In an effort to boost channel sales in the education market, Corel has introduced a new K-12 site license for elementary and secondary schools throughout North America.

“We are responding to the need for a program that is simpler to use,” said Shawn LeBlanc, Corel’s senior manager of education.

“We spent a lot of time talking to customers and discovered that a complex licensing system is a barrier for schools. The K-12 site license eliminates those barriers.”

Schools can now purchase licenses for one, two or all five products in the company’s education portfolio, which includes Graphics Suite 12, Corel Painter IX, WordPerfect Office Student and Teacher Edition, Paint Shop Pro 9, and Paint Shop Pro Studio.

The suggested retail price for one application ranges from $1,000 (all prices U.S.) to $1,700. Two products will cost schools $2,500 while all five will cost $3,500.

According to, the new K-12 license will make Corel software more accessible to schools because they won’t be required to track seats. The one-time licensing fee allows every computer in a school to be equipped with Corel software.

Headquartered in Ottawa, Corel was acquired by Vector Capital in August 2003. Since the acquisition, Corel has made channel development one of its top priorities. Last year it recruited 3,000 new partners and sales through the VAR channel increased by 20 per cent.

While Corel is providing its resellers with a more attractive licensing system, it’s also thinking about future sales. It hopes it has a captive audience in students. If the company has its way, they will become attached to the product at a young age and become future consumers.

“We recognize the value of getting students in the K-12 zone using the software,” said Chad Hoke, who joined Corel as vice-president of channel sales in December. “We’re getting new customers in the fold. We also see it as adding value for the channel, so we are killing two birds with one stone.”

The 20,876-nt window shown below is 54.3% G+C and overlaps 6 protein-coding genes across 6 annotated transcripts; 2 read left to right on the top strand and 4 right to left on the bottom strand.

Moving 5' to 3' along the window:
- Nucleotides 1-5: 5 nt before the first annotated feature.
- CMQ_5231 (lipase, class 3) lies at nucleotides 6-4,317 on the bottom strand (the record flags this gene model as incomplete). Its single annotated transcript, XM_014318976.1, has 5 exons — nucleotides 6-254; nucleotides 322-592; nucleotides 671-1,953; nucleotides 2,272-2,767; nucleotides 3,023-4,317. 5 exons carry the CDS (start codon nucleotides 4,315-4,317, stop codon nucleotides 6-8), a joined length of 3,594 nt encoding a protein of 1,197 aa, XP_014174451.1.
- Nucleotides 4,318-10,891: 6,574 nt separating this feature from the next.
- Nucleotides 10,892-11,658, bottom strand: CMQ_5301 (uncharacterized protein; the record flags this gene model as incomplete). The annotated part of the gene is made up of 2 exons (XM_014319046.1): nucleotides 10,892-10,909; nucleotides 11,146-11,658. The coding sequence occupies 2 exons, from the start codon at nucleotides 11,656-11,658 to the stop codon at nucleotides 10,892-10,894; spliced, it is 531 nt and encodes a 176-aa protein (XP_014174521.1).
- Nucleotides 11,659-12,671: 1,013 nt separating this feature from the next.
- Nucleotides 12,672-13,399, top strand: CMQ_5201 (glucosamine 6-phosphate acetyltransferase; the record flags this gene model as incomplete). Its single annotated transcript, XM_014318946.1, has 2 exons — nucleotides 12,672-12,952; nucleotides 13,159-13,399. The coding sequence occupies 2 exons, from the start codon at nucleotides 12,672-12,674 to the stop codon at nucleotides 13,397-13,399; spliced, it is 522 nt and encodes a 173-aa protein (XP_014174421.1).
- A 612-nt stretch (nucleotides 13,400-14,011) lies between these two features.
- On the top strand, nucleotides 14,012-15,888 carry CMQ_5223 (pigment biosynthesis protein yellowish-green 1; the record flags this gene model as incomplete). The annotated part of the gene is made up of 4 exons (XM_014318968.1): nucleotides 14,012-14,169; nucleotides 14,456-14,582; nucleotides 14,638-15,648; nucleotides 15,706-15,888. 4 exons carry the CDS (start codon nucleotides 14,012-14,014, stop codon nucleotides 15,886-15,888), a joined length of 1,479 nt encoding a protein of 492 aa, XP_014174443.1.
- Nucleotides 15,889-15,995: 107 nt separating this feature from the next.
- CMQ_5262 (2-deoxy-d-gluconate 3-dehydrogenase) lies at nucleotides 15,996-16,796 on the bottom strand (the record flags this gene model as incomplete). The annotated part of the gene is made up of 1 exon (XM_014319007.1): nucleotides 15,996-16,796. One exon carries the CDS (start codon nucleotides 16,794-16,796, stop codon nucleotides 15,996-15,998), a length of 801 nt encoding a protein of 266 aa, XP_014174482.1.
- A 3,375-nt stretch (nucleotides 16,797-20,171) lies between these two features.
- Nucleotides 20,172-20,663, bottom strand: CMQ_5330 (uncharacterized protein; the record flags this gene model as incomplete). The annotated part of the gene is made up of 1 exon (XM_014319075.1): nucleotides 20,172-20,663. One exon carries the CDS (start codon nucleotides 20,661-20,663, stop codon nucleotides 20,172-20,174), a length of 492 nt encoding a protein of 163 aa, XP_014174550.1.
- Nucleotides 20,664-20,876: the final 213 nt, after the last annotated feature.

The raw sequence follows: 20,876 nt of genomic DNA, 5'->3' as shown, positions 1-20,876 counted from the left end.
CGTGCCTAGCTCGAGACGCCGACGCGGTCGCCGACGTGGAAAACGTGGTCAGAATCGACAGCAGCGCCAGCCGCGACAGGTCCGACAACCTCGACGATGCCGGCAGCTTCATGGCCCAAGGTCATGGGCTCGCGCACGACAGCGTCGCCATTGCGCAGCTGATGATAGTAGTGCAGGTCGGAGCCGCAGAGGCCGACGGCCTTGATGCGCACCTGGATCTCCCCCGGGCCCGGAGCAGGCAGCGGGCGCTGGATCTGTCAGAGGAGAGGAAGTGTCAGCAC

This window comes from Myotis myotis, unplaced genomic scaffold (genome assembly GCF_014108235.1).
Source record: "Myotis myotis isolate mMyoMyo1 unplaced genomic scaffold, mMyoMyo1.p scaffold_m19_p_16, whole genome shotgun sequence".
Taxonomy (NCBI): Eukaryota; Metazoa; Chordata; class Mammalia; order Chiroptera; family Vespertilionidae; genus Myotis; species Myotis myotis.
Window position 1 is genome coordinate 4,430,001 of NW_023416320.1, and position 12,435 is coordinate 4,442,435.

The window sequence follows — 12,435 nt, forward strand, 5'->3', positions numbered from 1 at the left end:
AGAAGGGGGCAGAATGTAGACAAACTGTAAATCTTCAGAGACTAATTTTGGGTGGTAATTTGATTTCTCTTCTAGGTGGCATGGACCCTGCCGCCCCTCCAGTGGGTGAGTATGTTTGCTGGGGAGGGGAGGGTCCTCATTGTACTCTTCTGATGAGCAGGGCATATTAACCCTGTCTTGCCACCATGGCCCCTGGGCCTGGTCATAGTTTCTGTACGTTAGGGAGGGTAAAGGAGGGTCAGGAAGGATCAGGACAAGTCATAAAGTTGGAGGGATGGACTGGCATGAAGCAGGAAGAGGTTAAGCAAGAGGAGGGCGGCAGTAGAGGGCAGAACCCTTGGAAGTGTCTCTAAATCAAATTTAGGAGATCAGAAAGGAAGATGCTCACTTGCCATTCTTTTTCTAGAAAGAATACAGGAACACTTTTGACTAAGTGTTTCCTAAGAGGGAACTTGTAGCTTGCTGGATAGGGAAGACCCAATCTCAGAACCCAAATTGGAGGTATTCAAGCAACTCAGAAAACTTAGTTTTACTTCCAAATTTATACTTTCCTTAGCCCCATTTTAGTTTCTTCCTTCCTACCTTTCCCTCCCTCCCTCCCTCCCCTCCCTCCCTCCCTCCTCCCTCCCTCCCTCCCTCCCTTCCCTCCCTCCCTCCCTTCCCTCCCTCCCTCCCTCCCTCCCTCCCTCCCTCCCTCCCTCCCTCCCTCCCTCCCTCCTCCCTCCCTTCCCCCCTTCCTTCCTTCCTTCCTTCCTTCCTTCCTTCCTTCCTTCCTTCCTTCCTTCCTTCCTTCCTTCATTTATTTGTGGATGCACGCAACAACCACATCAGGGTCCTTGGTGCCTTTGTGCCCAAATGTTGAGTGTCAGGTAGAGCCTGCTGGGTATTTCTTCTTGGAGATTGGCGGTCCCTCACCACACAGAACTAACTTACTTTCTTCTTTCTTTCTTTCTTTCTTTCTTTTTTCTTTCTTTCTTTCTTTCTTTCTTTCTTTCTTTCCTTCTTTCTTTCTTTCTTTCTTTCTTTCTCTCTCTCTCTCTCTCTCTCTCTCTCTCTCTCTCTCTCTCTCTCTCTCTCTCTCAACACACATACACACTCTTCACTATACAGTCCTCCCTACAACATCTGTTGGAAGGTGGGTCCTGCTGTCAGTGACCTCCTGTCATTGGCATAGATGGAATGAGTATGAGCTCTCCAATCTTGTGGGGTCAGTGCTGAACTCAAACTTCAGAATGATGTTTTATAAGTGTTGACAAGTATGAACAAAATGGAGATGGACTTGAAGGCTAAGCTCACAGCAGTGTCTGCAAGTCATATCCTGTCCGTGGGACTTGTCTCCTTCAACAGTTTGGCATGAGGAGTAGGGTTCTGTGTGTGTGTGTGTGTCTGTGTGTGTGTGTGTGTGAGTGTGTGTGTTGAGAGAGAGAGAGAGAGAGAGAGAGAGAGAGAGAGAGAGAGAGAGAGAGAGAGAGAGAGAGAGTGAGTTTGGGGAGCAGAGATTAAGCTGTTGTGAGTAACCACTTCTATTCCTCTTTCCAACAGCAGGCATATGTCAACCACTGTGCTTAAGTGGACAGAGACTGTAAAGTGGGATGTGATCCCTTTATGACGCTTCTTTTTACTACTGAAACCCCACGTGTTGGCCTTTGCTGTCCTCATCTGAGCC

Scott Knight, manager of government sales, with London, Ont.-based SaltSpring Software, said the Graphics and Paint Shop components of the license will help resellers pitch the product to schools. Also, he said the existing popularity of WordPerfect within the education system could be used to the resellers’ advantage.

“As far as the site license goes, you have to work from the top down – starting at the board level. We’re going to back-in at the grassroots level through the schools and we’re going to be doing major presentations at the board level as well,” commented Knight.

“There’s enough people in the general population of the schools who will always have a soft spot in their heart for WordPerfect, regardless of how much Microsoft’s hold is,” he continued. “And now especially with (WordPerfect) 12 being completely seamless and compatible with (Microsoft) Word, there’s now a reason to re-embrace it.”

Knight said he expects sales of the K-12 site license to be strong in the Maritime provinces, where public sector usage of Corel software is already high.

“There’s no question that the East Coast – New Brunswick, Nova Scotia, P.E.I. – have resisted the urge to fall prey to Microsoft at this point. They’ve always been big proponents of Corel. Their adoption rate is really high.”

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